Every year about this time I get busy working with the Farm Progress National Events team and various editors in the Midwest. We get together in person or by webinar to plan the editorial content for the official programs for two major farm shows.
You might think it wouldn't require much planning. After all, Husker Harvest Days is in the same location each year and the Farm Progress Show only rotates between semi-permanent sites in Iowa and Illinois. Sure, we could just re-hash last year's program. But then the programs could become boring and less interesting. As the executive editor for the programs, that would get me in trouble with the boss.
Our goal is to provide all the information anyone could want to know about the show, the community, the host state, local farmers, etc. Naturally, we start with the basics – location, directions, where to stay, etc. But, if we can put a new twist or use new graphics, etc., to make it more interesting, we will.
Virtually each year there is something new to focus on in the program – new, permanent buildings, infrastructure enhancements, updated demos, etc. For example, moldboard plows, which haven't been demonstrated at the FPS for decades, are back again this year at the show in Decatur, Ill. "We have several companies that will be showcasing newer versions of the implement your Grandpa used," notes Matt Jungmann, Farm Progress national events manager.
These programs are quite popular with advertisers who want you to know what they will be showcasing at the events. That gives us even more space in the program – often a total of more than 100 pages. So, after the basics, we have space to play with some fun stuff. Trivia questions and what happened in history are examples. Photo "albums" from past shows are another. Folks tell us they often pass time on the drive to the shows by playing the trivia games – someone other than the driver is reading the questions!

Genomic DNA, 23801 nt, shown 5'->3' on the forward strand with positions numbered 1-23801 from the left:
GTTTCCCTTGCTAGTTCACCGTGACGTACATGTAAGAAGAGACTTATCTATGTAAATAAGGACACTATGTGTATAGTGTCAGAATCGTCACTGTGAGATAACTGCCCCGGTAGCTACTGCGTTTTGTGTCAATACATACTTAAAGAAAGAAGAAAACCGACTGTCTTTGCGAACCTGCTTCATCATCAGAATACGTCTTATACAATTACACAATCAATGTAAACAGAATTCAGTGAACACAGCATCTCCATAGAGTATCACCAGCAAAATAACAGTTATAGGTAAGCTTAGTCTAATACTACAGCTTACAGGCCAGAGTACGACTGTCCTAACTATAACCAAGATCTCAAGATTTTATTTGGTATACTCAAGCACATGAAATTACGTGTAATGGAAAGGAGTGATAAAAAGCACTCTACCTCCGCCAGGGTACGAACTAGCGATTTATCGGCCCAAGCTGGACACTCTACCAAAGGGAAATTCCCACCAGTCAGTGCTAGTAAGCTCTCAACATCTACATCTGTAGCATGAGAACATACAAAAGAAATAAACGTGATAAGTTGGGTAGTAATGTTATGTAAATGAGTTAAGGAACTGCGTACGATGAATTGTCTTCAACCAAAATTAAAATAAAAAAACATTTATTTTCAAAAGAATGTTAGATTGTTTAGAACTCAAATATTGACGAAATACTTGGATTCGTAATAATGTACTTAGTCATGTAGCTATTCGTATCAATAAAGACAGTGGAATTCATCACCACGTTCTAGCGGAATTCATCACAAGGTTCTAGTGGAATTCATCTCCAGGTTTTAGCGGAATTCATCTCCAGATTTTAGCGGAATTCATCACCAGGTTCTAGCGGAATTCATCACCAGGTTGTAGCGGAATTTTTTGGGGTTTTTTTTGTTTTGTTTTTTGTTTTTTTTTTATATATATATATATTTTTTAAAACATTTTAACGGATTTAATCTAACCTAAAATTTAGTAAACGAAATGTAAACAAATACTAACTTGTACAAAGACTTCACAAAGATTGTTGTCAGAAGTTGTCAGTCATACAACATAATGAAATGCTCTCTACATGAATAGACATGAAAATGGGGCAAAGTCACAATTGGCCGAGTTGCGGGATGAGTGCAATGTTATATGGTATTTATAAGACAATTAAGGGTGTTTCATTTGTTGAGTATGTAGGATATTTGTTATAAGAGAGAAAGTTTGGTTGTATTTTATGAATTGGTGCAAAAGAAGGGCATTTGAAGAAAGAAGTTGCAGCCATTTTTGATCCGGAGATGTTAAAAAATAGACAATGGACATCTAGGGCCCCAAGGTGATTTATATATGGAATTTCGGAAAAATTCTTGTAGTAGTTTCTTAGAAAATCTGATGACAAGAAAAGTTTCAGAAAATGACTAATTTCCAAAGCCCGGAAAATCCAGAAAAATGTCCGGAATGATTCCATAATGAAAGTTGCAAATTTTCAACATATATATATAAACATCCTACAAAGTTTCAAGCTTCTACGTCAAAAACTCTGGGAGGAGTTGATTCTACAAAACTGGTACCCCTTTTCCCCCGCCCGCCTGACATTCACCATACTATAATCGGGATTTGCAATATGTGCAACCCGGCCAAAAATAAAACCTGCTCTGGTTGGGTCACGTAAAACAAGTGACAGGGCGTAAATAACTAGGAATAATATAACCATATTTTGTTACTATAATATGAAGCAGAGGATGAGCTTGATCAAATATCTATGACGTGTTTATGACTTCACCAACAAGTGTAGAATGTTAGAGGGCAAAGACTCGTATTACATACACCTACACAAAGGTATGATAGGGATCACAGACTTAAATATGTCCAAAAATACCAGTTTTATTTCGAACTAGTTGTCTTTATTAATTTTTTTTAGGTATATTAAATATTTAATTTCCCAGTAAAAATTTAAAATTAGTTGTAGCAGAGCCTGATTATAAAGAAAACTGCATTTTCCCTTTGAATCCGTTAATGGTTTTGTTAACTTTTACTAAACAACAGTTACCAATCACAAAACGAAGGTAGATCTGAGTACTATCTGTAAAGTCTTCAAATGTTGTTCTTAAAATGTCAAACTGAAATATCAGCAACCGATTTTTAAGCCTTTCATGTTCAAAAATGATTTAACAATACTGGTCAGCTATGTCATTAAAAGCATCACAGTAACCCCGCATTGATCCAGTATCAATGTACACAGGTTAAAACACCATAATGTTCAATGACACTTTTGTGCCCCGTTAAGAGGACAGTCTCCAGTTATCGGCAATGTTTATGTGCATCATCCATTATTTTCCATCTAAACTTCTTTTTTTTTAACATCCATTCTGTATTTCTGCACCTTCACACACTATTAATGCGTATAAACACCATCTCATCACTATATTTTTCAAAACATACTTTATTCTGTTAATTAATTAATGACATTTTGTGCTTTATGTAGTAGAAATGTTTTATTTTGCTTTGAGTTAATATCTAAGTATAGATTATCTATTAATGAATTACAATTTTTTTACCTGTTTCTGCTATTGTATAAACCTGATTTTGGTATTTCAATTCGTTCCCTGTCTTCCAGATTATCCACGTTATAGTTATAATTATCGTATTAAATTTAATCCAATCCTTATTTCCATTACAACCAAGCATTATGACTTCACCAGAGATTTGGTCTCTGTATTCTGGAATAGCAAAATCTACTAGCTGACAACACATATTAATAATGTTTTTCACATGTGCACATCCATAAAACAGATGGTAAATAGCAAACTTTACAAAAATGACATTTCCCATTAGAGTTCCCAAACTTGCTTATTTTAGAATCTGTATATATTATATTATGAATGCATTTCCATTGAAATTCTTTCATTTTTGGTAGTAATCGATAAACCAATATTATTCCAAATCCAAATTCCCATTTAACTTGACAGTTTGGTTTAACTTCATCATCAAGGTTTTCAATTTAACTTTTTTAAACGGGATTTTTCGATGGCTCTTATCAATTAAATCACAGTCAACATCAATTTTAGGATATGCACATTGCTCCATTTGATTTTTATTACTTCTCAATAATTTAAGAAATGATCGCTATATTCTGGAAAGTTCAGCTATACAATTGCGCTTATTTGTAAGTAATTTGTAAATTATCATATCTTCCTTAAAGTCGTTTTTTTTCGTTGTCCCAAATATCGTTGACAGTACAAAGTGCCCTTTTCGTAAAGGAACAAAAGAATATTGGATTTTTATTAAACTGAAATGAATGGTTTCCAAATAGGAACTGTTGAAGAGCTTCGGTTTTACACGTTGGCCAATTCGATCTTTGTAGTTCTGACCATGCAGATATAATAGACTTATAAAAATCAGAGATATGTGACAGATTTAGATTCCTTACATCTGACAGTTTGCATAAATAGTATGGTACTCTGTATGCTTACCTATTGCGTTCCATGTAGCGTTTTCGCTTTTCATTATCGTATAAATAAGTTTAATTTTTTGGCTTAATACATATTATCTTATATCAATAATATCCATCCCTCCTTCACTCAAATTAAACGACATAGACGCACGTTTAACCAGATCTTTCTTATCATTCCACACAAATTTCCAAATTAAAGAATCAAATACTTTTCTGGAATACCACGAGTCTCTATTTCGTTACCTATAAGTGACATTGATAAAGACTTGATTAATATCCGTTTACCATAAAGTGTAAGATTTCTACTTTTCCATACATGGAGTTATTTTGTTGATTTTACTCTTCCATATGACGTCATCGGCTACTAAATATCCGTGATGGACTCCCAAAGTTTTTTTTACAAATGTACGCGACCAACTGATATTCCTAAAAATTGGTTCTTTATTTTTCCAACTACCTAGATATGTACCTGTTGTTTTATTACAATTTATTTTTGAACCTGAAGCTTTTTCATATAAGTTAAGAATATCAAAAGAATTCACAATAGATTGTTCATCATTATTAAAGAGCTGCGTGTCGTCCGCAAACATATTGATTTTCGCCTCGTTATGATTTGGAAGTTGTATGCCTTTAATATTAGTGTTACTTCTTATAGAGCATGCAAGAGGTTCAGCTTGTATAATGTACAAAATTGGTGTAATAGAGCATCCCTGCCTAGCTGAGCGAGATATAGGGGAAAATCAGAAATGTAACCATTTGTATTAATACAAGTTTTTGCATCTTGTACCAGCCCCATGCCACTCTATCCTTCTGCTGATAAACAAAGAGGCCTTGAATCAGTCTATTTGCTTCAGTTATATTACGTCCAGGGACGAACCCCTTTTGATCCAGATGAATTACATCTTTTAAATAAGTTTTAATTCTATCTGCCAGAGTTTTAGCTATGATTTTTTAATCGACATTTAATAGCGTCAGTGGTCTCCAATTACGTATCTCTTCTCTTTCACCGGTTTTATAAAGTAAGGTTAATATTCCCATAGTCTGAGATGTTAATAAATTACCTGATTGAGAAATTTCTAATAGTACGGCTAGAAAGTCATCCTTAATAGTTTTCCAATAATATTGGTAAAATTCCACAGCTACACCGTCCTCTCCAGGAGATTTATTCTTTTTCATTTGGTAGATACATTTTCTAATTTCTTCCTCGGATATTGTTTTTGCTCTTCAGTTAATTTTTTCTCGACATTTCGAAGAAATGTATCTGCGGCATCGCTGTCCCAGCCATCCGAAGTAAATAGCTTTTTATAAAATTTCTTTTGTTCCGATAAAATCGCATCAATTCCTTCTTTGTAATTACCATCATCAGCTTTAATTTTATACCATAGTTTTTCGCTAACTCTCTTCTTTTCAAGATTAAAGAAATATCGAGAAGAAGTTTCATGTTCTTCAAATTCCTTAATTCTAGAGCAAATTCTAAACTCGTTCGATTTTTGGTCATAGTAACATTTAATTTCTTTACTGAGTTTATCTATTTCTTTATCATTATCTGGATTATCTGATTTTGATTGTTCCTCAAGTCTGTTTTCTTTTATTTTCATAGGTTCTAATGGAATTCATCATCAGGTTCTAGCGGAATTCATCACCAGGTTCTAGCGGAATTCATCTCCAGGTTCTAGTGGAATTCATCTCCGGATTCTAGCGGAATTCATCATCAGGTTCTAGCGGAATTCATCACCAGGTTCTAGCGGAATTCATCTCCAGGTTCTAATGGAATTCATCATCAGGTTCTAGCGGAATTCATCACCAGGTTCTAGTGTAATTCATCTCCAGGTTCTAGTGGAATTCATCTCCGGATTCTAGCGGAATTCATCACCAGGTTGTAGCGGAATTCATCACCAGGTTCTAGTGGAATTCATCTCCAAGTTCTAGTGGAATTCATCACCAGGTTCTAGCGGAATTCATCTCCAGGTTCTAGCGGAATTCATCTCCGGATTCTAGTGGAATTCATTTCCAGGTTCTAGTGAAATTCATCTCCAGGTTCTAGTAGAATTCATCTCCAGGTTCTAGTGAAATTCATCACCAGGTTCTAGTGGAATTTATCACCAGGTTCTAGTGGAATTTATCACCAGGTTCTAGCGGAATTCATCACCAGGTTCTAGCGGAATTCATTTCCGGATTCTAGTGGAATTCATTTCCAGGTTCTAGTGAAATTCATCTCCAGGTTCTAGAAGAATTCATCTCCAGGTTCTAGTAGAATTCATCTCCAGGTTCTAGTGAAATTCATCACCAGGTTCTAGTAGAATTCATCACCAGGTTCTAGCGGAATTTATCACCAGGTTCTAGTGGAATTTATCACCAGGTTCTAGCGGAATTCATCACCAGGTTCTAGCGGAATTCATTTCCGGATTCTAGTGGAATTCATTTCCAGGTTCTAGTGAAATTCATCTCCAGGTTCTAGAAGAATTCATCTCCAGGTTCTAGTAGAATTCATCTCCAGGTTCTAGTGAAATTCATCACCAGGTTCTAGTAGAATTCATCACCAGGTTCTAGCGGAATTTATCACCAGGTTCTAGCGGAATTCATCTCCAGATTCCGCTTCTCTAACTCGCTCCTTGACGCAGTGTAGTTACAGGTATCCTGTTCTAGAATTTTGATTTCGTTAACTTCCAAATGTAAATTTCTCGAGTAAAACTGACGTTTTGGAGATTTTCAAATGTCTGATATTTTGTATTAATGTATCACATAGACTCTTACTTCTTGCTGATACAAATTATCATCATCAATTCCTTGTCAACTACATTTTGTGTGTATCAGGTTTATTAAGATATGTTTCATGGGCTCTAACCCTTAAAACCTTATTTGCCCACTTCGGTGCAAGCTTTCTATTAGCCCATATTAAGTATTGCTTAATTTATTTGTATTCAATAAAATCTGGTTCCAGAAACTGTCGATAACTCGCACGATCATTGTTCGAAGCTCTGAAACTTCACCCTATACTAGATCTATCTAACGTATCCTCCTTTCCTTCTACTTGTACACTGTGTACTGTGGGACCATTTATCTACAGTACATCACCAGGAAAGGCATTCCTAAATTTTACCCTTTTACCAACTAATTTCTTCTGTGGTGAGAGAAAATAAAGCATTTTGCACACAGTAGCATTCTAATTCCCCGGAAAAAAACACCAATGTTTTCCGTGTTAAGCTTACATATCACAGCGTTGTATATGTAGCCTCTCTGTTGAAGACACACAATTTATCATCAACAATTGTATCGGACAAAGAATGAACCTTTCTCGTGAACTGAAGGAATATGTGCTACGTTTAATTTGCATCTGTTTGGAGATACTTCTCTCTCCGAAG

These programs are not only made available as you arrive at the show but the Husker Harvest Days program is also inserted in the September issue of Nebraska Farmer and the Farm Progress Show program in the August issue of either Wallaces Farmer or Prairie Farmer. This gives our readers an opportunity to study the program and plan their time at the show to be most effective in seeing the exhibits and demonstrations most interesting to them.
But those who are tech savvy can also go to the web site and click on "Map Your Show". This will take you to an interactive map where you can set up your own personal planner for what you want to see at the show. Once you register, you can run your mouse over an exhibit and click on "My show planner" and it will be on your planner. You can go back to the site as often as you want an update it.
Try it out at www.farmprogressshow.com or www.huskerharvestdays.com